خشونت خانگی و اقلیت سازی: موانع حقوقی و سیاسی زنان اقلیت مواجه با روابط خشونت
|کد مقاله||سال انتشار||مقاله انگلیسی||ترجمه فارسی||تعداد کلمات|
|36132||2005||16 صفحه PDF||سفارش دهید||محاسبه نشده|
Publisher : Elsevier - Science Direct (الزویر - ساینس دایرکت)
Journal : International Journal of Law and Psychiatry, Volume 28, Issue 1, January–February 2005, Pages 59–74
This article on service responses to women of African, African-Caribbean, Irish, Jewish and South Asian backgrounds facing domestic violence draws on our recently completed study based in Manchester, UK (Batsleer et al., 2002) [Batsteeler, J., Burman, E., Chantler, K., McIntosh, S.H., Pantling, K., Smailes, S., Warner, S., et al. 2002. Domestic violence minoritisation: Supporting women to indepence. Women's Studies Centre: The Manchester Metropolitan University]. We frame our analysis of domestic violence and minoritisation around the question that is frequently posed in relation to women living with domestic violence: ‘why doesn’t she leave?’ In response, we highlight the complex and intersecting connections between domestic violence, law, mental health provision, entitlement to welfare services, which function alongside constructions of ‘culture’ and cultural identifications, structures of racism, class and gendered oppression. All these contribute to maintain women, particularly minoritized women, in violent relationships. Further, we illustrate how leaving violent relationships does not necessarily guarantee the safety of women and children escaping domestic violence.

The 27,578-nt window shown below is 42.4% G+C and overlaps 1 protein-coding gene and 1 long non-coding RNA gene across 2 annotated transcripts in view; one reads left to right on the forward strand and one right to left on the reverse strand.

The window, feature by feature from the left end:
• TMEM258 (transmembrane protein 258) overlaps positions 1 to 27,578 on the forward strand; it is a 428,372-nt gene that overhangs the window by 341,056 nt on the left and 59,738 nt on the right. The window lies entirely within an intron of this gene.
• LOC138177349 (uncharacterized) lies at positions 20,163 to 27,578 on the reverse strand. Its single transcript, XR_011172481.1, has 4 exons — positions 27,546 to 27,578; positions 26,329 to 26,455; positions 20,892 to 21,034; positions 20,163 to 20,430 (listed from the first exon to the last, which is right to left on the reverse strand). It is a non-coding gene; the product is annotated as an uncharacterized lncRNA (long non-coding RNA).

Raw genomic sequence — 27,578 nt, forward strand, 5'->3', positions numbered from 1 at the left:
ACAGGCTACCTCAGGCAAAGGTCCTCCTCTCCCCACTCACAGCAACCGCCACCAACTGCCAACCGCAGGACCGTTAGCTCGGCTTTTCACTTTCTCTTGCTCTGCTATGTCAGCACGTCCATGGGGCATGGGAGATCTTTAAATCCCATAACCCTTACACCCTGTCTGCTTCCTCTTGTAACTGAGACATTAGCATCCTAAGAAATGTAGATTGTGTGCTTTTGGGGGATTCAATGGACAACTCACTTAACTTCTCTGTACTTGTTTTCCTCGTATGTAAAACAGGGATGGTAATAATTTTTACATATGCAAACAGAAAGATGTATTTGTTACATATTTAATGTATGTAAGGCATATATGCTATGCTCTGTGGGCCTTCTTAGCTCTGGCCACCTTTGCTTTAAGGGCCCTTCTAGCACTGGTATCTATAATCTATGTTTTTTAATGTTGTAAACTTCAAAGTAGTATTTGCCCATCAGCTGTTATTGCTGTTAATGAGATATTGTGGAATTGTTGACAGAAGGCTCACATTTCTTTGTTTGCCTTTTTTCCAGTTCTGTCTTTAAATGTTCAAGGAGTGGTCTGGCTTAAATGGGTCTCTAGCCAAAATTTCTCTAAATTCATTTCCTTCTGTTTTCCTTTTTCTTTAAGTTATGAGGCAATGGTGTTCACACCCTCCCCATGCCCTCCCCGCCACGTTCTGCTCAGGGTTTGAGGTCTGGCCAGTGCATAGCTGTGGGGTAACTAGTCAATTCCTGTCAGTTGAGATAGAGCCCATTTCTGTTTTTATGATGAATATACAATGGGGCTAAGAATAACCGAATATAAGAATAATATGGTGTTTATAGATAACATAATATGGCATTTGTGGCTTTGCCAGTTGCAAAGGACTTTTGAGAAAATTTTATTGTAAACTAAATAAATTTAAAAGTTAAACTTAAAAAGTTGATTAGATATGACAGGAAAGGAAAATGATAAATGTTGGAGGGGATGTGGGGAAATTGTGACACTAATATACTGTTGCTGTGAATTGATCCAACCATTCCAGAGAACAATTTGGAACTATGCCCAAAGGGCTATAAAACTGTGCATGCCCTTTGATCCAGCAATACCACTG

In this paper we have discussed some major structural obstacles faced by minoritized women surviving domestic violence that, we contend, play a key role in sustaining oppressive relationships, including the state-level practice of immigration legislation as well as health and social service policy and provision. Hence explanations in terms of particular cultural practices and norms relating to gender relations can be seen to commit an equivalent error of cultural pathologisation that obscures more systemic state responsibilities and collusion with violence. In terms of legal responses, we would recommend two key changes. Firstly, that the ‘one-year rule’ should be revoked. From the evidence in our studies as well as in others (e.g. Yazdani, 1998), it is very clear that this rule intersects with domestic violence in ways that have far reaching physical and emotional consequences for women in abusive relationships. Although concessions to the one-year rule were made in 1999 to women in violent relationships, in effect these have had little impact as the evidence required to prove domestic violence has been set at a very high (and largely unattainable) threshold. We are pleased to note that this threshold was relaxed further in 2002 but in our view even these provisions still present enormous obstacles for women in violent relationships.